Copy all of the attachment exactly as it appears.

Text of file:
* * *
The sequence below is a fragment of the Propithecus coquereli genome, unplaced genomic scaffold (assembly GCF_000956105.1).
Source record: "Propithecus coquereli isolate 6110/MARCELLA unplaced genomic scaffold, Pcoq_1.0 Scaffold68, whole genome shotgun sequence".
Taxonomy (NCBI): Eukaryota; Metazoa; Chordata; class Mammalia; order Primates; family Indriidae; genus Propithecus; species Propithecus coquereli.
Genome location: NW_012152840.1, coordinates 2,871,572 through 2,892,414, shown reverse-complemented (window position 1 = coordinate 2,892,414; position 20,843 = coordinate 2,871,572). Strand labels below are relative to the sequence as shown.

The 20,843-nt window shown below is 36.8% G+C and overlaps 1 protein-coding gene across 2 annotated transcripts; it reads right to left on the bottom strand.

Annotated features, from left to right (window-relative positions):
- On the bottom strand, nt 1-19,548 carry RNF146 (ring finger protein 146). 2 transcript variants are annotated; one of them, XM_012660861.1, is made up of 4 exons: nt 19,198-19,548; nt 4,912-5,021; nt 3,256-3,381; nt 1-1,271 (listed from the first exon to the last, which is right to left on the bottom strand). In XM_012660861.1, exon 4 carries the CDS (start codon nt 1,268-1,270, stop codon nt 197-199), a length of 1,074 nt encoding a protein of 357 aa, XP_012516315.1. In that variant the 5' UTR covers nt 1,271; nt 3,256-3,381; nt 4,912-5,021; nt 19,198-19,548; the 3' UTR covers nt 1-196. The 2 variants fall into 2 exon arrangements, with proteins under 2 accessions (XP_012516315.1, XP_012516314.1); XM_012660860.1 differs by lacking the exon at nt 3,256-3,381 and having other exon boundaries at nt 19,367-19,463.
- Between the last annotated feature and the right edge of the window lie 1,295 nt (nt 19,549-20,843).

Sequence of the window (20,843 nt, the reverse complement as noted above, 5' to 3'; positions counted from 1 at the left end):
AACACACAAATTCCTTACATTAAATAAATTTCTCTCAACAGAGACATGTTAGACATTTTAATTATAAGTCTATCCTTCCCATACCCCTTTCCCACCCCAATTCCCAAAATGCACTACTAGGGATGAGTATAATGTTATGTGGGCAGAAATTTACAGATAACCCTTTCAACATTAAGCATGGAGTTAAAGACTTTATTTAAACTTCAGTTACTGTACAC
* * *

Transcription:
The sequence below is a fragment of the Propithecus coquereli genome, unplaced genomic scaffold (assembly GCF_000956105.1).
Source record: "Propithecus coquereli isolate 6110/MARCELLA unplaced genomic scaffold, Pcoq_1.0 Scaffold68, whole genome shotgun sequence".
Taxonomy (NCBI): Eukaryota; Metazoa; Chordata; class Mammalia; order Primates; family Indriidae; genus Propithecus; species Propithecus coquereli.
Genome location: NW_012152840.1, coordinates 2,871,572 through 2,892,414, shown reverse-complemented (window position 1 = coordinate 2,892,414; position 20,843 = coordinate 2,871,572). Strand labels below are relative to the sequence as shown.

The 20,843-nt window shown below is 36.8% G+C and overlaps 1 protein-coding gene across 2 annotated transcripts; it reads right to left on the bottom strand.

Annotated features, from left to right (window-relative positions):
- On the bottom strand, nt 1-19,548 carry RNF146 (ring finger protein 146). 2 transcript variants are annotated; one of them, XM_012660861.1, is made up of 4 exons: nt 19,198-19,548; nt 4,912-5,021; nt 3,256-3,381; nt 1-1,271 (listed from the first exon to the last, which is right to left on the bottom strand). In XM_012660861.1, exon 4 carries the CDS (start codon nt 1,268-1,270, stop codon nt 197-199), a length of 1,074 nt encoding a protein of 357 aa, XP_012516315.1. In that variant the 5' UTR covers nt 1,271; nt 3,256-3,381; nt 4,912-5,021; nt 19,198-19,548; the 3' UTR covers nt 1-196. The 2 variants fall into 2 exon arrangements, with proteins under 2 accessions (XP_012516315.1, XP_012516314.1); XM_012660860.1 differs by lacking the exon at nt 3,256-3,381 and having other exon boundaries at nt 19,367-19,463.
- Between the last annotated feature and the right edge of the window lie 1,295 nt (nt 19,549-20,843).

Sequence of the window (20,843 nt, the reverse complement as noted above, 5' to 3'; positions counted from 1 at the left end):
AACACACAAATTCCTTACATTAAATAAATTTCTCTCAACAGAGACATGTTAGACATTTTAATTATAAGTCTATCCTTCCCATACCCCTTTCCCACCCCAATTCCCAAAATGCACTACTAGGGATGAGTATAATGTTATGTGGGCAGAAATTTACAGATAACCCTTTCAACATTAAGCATGGAGTTAAAGACTTTATTTAAACTTCAGTTACTGTACAC